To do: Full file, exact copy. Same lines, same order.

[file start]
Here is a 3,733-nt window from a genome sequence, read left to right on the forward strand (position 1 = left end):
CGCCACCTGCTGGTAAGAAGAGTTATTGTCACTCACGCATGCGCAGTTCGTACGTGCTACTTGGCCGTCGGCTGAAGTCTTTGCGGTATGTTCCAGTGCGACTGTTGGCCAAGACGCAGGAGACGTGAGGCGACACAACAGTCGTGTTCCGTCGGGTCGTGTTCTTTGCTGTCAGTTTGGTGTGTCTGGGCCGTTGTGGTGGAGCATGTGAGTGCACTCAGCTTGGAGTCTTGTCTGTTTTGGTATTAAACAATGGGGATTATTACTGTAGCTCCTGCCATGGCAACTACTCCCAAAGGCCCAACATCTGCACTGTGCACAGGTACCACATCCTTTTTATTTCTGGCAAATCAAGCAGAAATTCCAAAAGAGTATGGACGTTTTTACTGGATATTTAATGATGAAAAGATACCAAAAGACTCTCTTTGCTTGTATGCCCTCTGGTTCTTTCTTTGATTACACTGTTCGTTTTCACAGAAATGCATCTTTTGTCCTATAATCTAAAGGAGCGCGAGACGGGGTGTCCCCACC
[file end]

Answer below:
Here is a 3,733-nt window from a genome sequence, read left to right on the forward strand (position 1 = left end):
CGCCACCTGCTGGTAAGAAGAGTTATTGTCACTCACGCATGCGCAGTTCGTACGTGCTACTTGGCCGTCGGCTGAAGTCTTTGCGGTATGTTCCAGTGCGACTGTTGGCCAAGACGCAGGAGACGTGAGGCGACACAACAGTCGTGTTCCGTCGGGTCGTGTTCTTTGCTGTCAGTTTGGTGTGTCTGGGCCGTTGTGGTGGAGCATGTGAGTGCACTCAGCTTGGAGTCTTGTCTGTTTTGGTATTAAACAATGGGGATTATTACTGTAGCTCCTGCCATGGCAACTACTCCCAAAGGCCCAACATCTGCACTGTGCACAGGTACCACATCCTTTTTATTTCTGGCAAATCAAGCAGAAATTCCAAAAGAGTATGGACGTTTTTACTGGATATTTAATGATGAAAAGATACCAAAAGACTCTCTTTGCTTGTATGCCCTCTGGTTCTTTCTTTGATTACACTGTTCGTTTTCACAGAAATGCATCTTTTGTCCTATAATCTAAAGGAGCGCGAGACGGGGTGTCCCCACC